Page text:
Most suburbanites are content with songbirds at their birdbaths – but not me. In the past year, I’ve had visits from a goose, an owl, a wild-turkey couple, and a raptor.
I live in upstate New York in an area that was once part of an inland pine barrens known as the Pine Bush. My suburban neighborhood was built in the decade following the end of World War II, when a maze of streets was carved out of the sandy soil and several hundred homes were built for returning GIs.
Here and there, among the grid of side streets, there are still patches of woods, although they are greatly diminished because of continuing development.
Most of my neighbors have turf lawns, a few flower beds, and a pine tree or two left over from the Pine Bush.
Gardens, birdbaths, and bird feeders in the neighborhood attract a wide variety of northeastern songbirds – robins, wrens, finches, chickadees, and hummingbirds.
Last year, fed up with fighting quack grass and other weeds with so many chemicals, I decided to let a portion of my property “go native.”
By reducing the use of chemical herbicides, I’ve encouraged a few native wildflowers to set down roots among the perennial beds and lawn. Sown by the wind and wildlife, plants such as wild aster, mullein, nightshade, and Indian paintbrush have sprung up as if by magic.
A patch of feathery yarrow nestles next to my nasturtiums, its delicate white flowers contrasting with their bright-orange blossoms. Some of my “weeds” have medicinal properties and were used by native Americans to treat ailments.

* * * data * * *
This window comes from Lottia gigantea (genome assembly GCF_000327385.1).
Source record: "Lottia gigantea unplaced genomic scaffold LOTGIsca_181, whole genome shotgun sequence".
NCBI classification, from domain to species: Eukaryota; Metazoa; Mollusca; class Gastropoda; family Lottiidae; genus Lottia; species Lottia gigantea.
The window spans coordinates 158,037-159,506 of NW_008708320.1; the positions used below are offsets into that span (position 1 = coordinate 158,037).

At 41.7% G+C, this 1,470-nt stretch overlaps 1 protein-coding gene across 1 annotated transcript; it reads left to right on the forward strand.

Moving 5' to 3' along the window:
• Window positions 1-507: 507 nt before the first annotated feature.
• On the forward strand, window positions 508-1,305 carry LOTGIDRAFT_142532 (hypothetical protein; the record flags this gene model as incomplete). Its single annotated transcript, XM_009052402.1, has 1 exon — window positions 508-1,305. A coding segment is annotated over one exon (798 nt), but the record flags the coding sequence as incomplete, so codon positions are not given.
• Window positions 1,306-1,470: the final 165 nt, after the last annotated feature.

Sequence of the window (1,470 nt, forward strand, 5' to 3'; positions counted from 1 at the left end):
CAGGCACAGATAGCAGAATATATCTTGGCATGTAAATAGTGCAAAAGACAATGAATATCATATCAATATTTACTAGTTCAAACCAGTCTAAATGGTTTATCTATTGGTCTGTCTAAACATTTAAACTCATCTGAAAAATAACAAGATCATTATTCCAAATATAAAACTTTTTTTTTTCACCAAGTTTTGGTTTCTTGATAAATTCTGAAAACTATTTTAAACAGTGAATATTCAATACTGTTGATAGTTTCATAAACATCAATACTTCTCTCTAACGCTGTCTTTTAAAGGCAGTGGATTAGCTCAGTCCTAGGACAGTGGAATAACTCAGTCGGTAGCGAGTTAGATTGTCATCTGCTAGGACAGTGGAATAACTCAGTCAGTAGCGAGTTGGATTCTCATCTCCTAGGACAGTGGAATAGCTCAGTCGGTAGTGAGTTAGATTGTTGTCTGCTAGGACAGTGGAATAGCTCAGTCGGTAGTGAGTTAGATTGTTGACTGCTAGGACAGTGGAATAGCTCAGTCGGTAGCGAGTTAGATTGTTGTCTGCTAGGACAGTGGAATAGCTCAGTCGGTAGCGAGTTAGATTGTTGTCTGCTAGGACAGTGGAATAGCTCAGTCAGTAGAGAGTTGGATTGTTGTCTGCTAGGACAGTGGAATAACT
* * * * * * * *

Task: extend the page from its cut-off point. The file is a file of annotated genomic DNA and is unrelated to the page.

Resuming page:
In all, I’ve catalogued a total of 85 different plant species on my one-third of an acre. Due to the diverse species it harbors, my corner lot has been designated a certified Backyard Wildlife Habitat by the National Wildlife Federation.
Each season brings a new surprise visitor to my habitat. One winter night, I awoke to hear an owl hooting outside my bedroom window. Perched on a swaying pine tree, the bird of prey waited patiently for dinner to happen by.
In spring, a young Canada goose got separated from his migrating flock and floundered in the dog run momentarily before taking flight again to tag along after the honking formation heading north.
In late summer, I looked out the kitchen window to see what was creating a commotion among the squawking blue jays around the birdbath. A young red-tailed hawk hid under a hickory branch, his speckled chest making him difficult to spot among the sun-dappled foliage.
This month, I’m waiting to see the wild-turkey couple from the woods down the street come sauntering across the lawn, their heads bobbing like giant bird bobble-heads.
Next month is bow hunting season in the Pine Bush. But with Thanksgiving approaching, the turkeys know they’ll find a safe haven in my backyard.